/ Chemistry Department

Gillmore Research Group

Students have the opportunity to join a thriving externally funded organic photochemistry research group at Hope College, with a primary focus on incorporating undergraduate students into all aspects of the research endeavor.

Organic Photochemistry For Materials Applications — Teaching Old Photochromes New Tricks

Student collaborators gain familiarity with organic synthesis, photochemistry, electrochemistry, reactive (radical and ion radical) intermediates, polymers and materials research. Together, we develop syntheses of novel organic photochromes which we apply to a range of different applications based on more than just their changing colors.

Photochromic organic molecules are compounds that undergo a reversible photochemical rearrangement from a short wavelength (SW) form to a long wavelength (LW) form, with reversion occurring thermally, photochemically or both. The vast majority of organic photochromes have been investigated for applications in ophthalmic lenses (e.g., Transitions® lenses), novelty items or data storage applications all related to their color change. Studies of the spectral changes, molar absorptivity, reversibility and fatigue resistance predominate. Exploration of other dynamic properties of photochromic compounds has been far more limited. In the Gillmore Research Group at Hope College, we attempt to make use of the changes in shape and electronics that accompany the color change of a photochrome.

We spent more than a decade focusing primarily on photochromes from the perimidinespirocyclohexadienone family. These were prepared and studied as potential "photochromic photooxidants", where the electronic changes between SW and LW affect the ability of these dyes to initiate electron transfer reactions. This can add an additional level of gating, or control, to photoinduced electron transfer processes that can be applicable to either microfabrication or photoresponsive plastics for data storage or optical waveguiding applications.

More recently the Gillmore Group is also investigating a newly reported family of BF2-coordinated azo dyes, primarily for their change in shape, rather than color. These dyes absorb at significantly longer wavelengths than conventional azo dyes. In this nascent project, the Gillmore group is working to install synthetic handles on these dyes which others have developed, so that, together with the group of Professor Matthew Smith in the Hope College Department of Engineering, we might incorporate them into polymeric materials. In polymer networks, if properly ordered, it is possible to couple the molecular shape change of an azo dye to bulk shape change of the material. These are known as photomechanical materials (PMMs), which expand, contract, or bend in response to light. PMMs have applicability to a variety of wireless actuators. Moving from the UV to blue-green absorbance of conventional azo dyes to the red or even near-infrared absorbance of these BF2-coordinated azo dyes will make PMMs more relevant to biological applications while decreasing competitive absorption by other device components and minimizing photodegradation of materials. Students on this project make, purify and characterize a range of dyes, monomers and model compounds, as well as ultimately polymers. We study the photochromic and eventually the photomechanical properties of the dye monomers and polymers.  A recently funded grant from the ACS PRF will allow us to take a step back to study these novel  BF2-coordinated azo dyes at a much more fundamental level, exploring the breadth of substitutions possible and the level of tuning of the absorbance spectra that can be achieved.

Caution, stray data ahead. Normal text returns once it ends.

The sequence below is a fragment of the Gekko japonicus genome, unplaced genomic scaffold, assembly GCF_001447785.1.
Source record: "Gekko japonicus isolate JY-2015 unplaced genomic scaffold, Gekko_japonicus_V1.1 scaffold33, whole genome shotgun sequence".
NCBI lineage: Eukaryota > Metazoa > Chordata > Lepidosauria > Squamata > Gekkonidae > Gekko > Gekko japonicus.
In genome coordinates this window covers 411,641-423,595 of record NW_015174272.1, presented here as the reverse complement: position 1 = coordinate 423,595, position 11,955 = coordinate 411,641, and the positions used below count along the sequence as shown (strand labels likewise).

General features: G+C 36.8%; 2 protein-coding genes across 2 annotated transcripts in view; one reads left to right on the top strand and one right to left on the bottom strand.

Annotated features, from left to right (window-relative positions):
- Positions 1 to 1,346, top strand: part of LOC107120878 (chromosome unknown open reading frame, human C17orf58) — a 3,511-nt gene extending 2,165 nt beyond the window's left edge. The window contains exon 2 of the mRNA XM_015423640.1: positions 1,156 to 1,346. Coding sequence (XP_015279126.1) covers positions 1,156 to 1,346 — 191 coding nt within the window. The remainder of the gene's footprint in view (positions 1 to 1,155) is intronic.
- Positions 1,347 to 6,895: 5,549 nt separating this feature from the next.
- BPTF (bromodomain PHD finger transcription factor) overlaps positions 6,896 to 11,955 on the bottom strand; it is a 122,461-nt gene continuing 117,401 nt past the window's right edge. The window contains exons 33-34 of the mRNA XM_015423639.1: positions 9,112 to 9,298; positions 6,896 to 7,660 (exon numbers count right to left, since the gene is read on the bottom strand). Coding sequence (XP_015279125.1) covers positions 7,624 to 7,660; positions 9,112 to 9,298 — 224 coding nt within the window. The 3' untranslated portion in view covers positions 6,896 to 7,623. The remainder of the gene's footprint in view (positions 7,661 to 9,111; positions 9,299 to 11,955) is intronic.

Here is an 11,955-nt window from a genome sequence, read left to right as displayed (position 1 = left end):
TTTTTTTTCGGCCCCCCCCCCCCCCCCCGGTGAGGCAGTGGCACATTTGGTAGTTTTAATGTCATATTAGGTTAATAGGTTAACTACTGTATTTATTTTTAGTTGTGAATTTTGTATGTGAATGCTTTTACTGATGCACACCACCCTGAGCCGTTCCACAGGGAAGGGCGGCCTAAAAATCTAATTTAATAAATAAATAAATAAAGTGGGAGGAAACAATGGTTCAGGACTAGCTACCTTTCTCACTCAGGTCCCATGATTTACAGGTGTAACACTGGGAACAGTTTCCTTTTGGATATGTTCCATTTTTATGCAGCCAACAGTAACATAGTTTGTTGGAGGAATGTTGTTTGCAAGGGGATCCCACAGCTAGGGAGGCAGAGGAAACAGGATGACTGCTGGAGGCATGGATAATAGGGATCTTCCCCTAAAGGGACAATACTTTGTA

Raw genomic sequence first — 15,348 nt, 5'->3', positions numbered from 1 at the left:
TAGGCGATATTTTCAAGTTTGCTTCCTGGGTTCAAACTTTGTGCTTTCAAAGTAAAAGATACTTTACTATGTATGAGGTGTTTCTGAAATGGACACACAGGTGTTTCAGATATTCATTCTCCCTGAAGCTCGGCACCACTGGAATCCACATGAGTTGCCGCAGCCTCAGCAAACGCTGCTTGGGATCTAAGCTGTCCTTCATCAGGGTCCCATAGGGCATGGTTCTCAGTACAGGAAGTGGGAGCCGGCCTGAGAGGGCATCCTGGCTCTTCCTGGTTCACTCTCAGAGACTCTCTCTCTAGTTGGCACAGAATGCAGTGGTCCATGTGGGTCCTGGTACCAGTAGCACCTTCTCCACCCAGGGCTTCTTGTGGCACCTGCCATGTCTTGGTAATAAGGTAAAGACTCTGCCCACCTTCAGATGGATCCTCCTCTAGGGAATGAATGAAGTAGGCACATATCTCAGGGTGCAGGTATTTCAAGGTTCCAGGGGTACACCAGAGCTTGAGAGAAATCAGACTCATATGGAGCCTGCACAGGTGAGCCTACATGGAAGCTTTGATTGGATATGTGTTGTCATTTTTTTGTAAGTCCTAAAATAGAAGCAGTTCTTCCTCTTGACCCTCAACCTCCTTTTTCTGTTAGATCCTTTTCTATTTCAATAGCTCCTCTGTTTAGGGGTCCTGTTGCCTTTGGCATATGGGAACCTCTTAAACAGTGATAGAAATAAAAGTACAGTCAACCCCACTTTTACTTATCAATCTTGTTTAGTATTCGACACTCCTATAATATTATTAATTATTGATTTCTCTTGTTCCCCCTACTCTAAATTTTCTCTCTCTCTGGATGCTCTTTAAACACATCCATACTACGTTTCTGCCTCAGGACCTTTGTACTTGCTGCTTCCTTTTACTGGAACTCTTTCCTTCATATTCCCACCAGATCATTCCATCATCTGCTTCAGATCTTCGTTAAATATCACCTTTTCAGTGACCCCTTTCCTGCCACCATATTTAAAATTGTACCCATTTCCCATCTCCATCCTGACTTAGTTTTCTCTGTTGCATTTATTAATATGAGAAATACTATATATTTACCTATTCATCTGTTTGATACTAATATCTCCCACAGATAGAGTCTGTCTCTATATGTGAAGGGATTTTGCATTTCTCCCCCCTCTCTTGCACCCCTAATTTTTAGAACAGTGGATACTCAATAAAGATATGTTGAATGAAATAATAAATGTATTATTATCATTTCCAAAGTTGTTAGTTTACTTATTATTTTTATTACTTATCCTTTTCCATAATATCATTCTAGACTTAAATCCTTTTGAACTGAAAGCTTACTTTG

Finally, the Gillmore group also applies computational modeling to help us understand the systems we study. For instance, we have developed methods to allow accurate and efficient prediction of redox properties relevant not only to our photochromic photooxidants project, but also to the energy storage projects of collaborators at the MSU Bioeconomy Institute's Organic Energy storage lab.  Computations also help us understand chemical reactivity, evaluate mechanisms, and predict spectroscopic properties of our dyes.

All students in the Gillmore Group must receive departmental safety training as well as group-specific safety training at least annually, and agree to abide by the Gillmore Group Laboratory Working Agreement